Tuesday, September 28, 2010

Raising Kids in a Post-Modern World

She burst through the door, jubilant. "Mom, you'll never guess what happened in my photography class!" My oldest daughter was taking a summer class with a sweet friend of mine last year. We've told the kids for years that once they got to college, they were going to meet with all kinds of ridiculum--but we certainly didn't expect it in a photography class.

The prof had been going through submissions from the students and critiquing each one. Our friend's photo came up, and it had a scripture written across it as its caption. "This photo is great, but the caption should be something different. It would be better if it looked like this." And his version was the same beautiful little girl but with the inane "Are we having fun yet?" imprinted across it.

Up goes my daughter's hand. "Excuse me, but if the author of the photograph wants a scripture on it, what is wrong with that?"

Prof: "The problem is that it offers a solution. We shouldn't do that. We should be asking questions."

Undaunted, my daughter's hand goes up again. "Excuse me, but do you really think people are lying in bed at night thinking, 'Gee, I wish I had more questions,'?"

Bingo. The problem of the post-modern world is its refusal to offer answers. And my then 16 year old daughter nailed it--in class. Raising children in a post-modern world means preparing them to offer the answer when others are only asking questions. It means training them to understand that they have the Truth, that the Truth is absolute, that not believing the Truth absolves no one from guilt in the eyes of the Creator.

Statistics say that 80% of kids raised in the church will lose their faith when they leave home. (Okay, I know "lose their faith" is doctrinally problematic, but the perseverance of the saints is another blogpost. Work with me, people.) What kinds of things are our children encountering out there that are snagging them?

You've seen the bumper sticker. It sends my 15 year old into orbit every time. Why? Probably because kids are amazingly adept at spotting inconsistencies. (Why we lose the ability to think critically when we reach adulthood is beyond me.) The main idea behind this thought is: There are many ways to God. And God answers to many names. Pick the name and the way that works for you.

The problem with this line of thinking is a logic problem. Each religion claims to be the right way. But they can't all be the right way, then, can they? The Law of Non-Contradiction says that a proposition cannot be both true and false at the same time. So, it is not possible that a religion that claims "Jesus is the only way to God" and a religion that claims "Jesus is not the only way to God" can both be valid. In formal logic, we would plot those two statements on the Square of Opposition. One is a universal affirmative; the other is a universal negative. They have a relationship called Contrariety, which is just a fancy way of saying that they can both be false, BUT they cannot both be true.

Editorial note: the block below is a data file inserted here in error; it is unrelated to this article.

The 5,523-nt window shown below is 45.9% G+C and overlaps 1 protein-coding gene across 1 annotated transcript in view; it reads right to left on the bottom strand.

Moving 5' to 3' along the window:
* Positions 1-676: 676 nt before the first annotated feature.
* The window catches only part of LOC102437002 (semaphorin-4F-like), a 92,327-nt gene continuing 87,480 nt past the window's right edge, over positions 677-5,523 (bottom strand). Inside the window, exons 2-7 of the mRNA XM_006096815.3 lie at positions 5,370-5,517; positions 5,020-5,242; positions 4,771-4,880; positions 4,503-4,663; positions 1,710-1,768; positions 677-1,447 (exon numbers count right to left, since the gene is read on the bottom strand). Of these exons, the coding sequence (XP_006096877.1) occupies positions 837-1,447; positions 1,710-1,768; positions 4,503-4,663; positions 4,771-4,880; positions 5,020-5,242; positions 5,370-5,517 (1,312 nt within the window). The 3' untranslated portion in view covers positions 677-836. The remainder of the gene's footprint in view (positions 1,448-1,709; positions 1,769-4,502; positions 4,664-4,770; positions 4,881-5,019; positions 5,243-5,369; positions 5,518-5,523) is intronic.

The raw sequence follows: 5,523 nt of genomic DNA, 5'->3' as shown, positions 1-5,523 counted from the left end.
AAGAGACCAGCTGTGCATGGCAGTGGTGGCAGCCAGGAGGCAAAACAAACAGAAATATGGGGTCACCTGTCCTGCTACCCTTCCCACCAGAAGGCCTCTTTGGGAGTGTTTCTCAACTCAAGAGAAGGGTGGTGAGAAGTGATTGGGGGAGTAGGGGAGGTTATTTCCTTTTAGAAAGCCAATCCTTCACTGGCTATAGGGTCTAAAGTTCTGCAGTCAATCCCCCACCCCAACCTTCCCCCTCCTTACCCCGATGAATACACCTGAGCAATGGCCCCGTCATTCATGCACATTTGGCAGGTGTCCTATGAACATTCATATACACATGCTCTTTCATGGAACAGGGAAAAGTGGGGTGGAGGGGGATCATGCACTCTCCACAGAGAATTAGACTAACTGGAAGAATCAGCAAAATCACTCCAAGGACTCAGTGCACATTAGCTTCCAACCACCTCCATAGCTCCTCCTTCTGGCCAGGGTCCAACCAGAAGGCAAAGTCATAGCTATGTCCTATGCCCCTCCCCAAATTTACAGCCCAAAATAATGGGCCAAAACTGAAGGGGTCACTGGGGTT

If life were a pantry, emergents would be the fruit loops. Like most post-moderns, they are hard to nail down on what they do believe, but they sure know what they don't believe.
1. Original sin: We inherited our nature from Adam. Man is totally depraved and dead in his sin. There is no way to please God...
...unless you are emergent. In which case, you believe Jesus loves you because you are interesting. But God says our righteousness is like filthy rags; the Apostle Paul says he is the Chief of Sinners. I'm fairly sure that God is repulsed by our sin and most definitely does NOT find us interesting. He finds us in need of mercy...
...which brings us to the next doctrine:
2. Substitutionary Atonement: Because man is dead in his sin and is unable to help himself, and God cannot live in the presence of sin, He had to send a substitution to die for us, to pay the penalty of our crimes...
...unless you are emergent. In which case, you believe that the Cross is 'cosmic child abuse.' Of course, if I think Jesus finds me interesting, then the Cross does appear to be a rather brutal, bloody, over-the-top, attention-grabbing stunt. At least they are consistent. Unfortunately, the whole movement un-Scriptural. I wonder if emergents find that interesting. (Are you listening, Rob Bell, Brian McLaren, and Donald Miller?)

What do we do to ensure our children are as shrewd as serpents and as innocent as doves?

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